Posted by: pshields on Tuesday, June 24, 2003 - 04:09 AM 1797 Reads
Effects of increased intensity of intermittent training in runners with differing VO2 kinetics.
Millet GP, Libicz S, Borrani F, Fattori P, Bignet F, Candau R.
Eur J Appl Physiol. 2003 Jun 13
Faculte des Sciences du Sport, 700 Avenue du pic Saint Loup, Montpellier, France.
The purpose of this study was to test the hypothesis that athletes having a slower oxygen uptake ( VO2) kinetics would benefit more, in terms of time spent near VO2max, from an increase in the intensity of an intermittent running training (IT).
Note: It would seeem that people who are slower to reach their VO2max benefit from interval training of greater intensity than others who are quick to reach it.:- Paul
Posted by: pshields on Tuesday, June 10, 2003 - 05:47 AM 2500 Reads
Determination of the exercise intensity that elicits maximal fat oxidation.
Achten J, Gleeson M, Jeukendrup AE.
Human Performance Laboratory, School of Sport and Exercise Sciences, University of Birmingham, Edgbaston, Birmingham, B15 2TT, United Kingdom.
Med Sci Sports Exerc. 2002 Jan;34(1):92-7.
PURPOSE: The aim of this study was to develop a test protocol to determine the exercise intensity at which fat oxidation rate is maximal (Fat(max)).
Note: It seems that at fat buring is quite high over a wide range of intensities. It drops off quite marketly over a certain point. Other studies have shown this to be near your anaerobic threshold:- Paul
Posted by: pshields on Monday, June 09, 2003 - 04:16 AM 2141 Reads
Effect of magnetic therapy on selected physical performances.
Schall DM, Ishee JH, Titlow LW.
Human Performance Laboratory, Department of Kinesiology and Physical Education, University of Central Arkansas, Conway, Arkansas 72035.
J Strength Cond Res 2003 May;17(2):299-302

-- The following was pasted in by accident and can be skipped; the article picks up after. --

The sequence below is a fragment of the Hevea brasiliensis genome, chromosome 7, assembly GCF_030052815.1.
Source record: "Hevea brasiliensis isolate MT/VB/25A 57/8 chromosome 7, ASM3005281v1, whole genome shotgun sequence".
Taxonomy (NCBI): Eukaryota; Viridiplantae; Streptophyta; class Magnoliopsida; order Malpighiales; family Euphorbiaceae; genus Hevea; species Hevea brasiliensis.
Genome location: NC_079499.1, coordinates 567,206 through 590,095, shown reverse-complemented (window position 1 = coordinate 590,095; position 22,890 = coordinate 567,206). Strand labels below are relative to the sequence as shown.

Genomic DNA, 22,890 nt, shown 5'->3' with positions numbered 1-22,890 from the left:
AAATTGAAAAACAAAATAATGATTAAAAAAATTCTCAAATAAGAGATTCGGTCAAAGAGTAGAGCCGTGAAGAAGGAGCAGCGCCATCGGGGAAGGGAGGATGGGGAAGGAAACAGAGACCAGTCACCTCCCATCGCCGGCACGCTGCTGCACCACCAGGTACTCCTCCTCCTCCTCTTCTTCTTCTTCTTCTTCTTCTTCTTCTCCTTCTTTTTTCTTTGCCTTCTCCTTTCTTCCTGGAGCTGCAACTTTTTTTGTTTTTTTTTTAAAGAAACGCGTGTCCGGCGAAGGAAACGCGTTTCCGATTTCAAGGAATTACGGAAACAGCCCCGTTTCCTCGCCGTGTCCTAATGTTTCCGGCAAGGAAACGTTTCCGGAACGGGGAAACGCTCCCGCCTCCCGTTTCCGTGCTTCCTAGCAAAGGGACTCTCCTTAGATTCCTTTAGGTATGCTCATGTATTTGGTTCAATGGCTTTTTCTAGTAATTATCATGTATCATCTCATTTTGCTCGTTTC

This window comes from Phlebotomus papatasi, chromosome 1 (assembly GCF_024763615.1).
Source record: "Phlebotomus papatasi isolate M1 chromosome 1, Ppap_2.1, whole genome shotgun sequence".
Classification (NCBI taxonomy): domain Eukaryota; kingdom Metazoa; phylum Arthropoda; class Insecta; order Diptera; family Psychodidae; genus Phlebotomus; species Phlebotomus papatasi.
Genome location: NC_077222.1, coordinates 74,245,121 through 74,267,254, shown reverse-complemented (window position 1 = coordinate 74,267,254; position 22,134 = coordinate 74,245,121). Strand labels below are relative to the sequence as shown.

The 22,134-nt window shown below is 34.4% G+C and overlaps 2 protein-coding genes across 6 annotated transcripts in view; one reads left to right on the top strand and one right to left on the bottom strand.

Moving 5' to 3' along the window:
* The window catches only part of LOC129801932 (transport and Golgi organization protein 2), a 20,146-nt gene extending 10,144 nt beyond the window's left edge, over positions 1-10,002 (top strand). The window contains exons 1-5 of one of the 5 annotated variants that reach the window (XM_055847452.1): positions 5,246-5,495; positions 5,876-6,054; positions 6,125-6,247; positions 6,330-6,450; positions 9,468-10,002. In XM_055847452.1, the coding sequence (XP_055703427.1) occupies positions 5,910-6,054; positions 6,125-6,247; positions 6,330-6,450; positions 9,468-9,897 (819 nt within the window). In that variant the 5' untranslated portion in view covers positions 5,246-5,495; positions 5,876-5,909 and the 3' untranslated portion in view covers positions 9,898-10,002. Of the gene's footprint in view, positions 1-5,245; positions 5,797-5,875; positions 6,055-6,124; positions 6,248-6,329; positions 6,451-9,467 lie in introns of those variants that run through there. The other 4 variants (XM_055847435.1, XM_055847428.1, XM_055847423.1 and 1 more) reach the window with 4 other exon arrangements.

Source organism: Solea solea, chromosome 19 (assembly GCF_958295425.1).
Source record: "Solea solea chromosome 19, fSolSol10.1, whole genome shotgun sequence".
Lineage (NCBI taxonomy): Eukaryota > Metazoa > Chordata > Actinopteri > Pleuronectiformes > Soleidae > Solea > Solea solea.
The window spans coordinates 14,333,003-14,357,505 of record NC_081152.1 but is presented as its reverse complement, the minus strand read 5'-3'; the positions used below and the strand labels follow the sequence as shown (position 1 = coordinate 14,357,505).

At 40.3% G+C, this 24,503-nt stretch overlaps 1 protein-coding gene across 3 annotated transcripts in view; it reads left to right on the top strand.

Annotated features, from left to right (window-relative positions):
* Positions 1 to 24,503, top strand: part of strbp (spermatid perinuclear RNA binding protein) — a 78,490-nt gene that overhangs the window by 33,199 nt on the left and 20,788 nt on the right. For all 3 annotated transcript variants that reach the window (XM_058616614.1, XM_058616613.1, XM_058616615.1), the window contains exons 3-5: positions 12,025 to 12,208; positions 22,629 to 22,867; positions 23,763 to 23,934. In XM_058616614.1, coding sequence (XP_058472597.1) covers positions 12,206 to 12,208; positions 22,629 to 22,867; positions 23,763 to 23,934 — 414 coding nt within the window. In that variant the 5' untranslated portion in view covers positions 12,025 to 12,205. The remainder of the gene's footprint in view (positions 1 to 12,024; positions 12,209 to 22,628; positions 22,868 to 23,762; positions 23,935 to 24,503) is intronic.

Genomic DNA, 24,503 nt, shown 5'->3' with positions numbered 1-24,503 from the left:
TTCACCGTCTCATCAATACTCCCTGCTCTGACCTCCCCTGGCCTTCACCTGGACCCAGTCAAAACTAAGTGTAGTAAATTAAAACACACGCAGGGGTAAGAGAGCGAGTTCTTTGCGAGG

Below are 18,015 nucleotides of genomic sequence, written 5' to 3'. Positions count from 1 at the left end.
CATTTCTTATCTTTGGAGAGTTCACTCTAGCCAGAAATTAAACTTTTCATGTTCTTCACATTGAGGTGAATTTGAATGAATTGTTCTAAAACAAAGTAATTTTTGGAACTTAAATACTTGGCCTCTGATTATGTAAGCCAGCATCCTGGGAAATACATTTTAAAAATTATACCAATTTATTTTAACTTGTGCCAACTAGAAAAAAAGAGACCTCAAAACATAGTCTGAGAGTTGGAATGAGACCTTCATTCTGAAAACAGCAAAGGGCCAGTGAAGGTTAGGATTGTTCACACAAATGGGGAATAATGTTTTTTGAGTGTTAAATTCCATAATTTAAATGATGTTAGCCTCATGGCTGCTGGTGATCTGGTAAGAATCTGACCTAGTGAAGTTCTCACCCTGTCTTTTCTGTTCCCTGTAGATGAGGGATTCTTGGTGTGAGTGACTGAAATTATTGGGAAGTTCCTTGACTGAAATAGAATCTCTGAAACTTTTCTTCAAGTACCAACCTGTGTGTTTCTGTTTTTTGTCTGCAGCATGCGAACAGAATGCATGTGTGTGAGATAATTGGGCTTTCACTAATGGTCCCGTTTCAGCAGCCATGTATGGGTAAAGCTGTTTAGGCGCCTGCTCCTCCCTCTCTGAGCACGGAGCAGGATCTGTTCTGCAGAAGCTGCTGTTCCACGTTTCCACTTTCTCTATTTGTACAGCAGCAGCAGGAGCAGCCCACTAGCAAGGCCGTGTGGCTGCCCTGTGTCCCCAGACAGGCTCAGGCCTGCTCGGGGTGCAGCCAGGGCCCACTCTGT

The purpose of this study was to investigate the effects of magnetic therapy in the form of shoe insoles on vertical jump, bench squat, 40-yd dash, and a soccer-specific fitness test performance.
Note: It seems magnetic therapy does not improve performance:- Paul
Posted by: pshields on Thursday, June 05, 2003 - 04:03 AM 2011 Reads
The impact of resistance training on distance running performance.
Department of Kinesiology, University of Alabama, Tuscaloosa, Alabama, USA.
Sports Med 2003;33(7):539-52
Traditionally, distance running performance was thought to be determined by several characteristics, including maximum oxygen consumption (VO2max), lactate threshold (LT), and running economy. Improvements in these areas are primarily achieved through endurance training. Recently, however, it has been shown that anaerobic factors may also play an important role in distance running performance.
Note: Another study showing that resistance training (strength) has a positive impact on running economy:- Paul
Posted by: pshields on Saturday, May 31, 2003 - 04:22 AM 1965 Reads
Percentage decline in masters superathlete track and field performance with aging.
Baker AB, Tang YQ, Turner MJ.
Exp Aging Res 2003 Jan-Mar;29(1):47-65
Department of Anaesthetics, University of Sydney, Royal Prince Albert Hospital, Camperdown, Sydney, NSW 2050, Australia. email@example.com
Masters athletic records in track and field events, published in September 1999, were analyzed to evaluate the percentage decline in maximum physiological performance with increasing age.
Note: 75% of running performance occurs around the early sixties :- Paul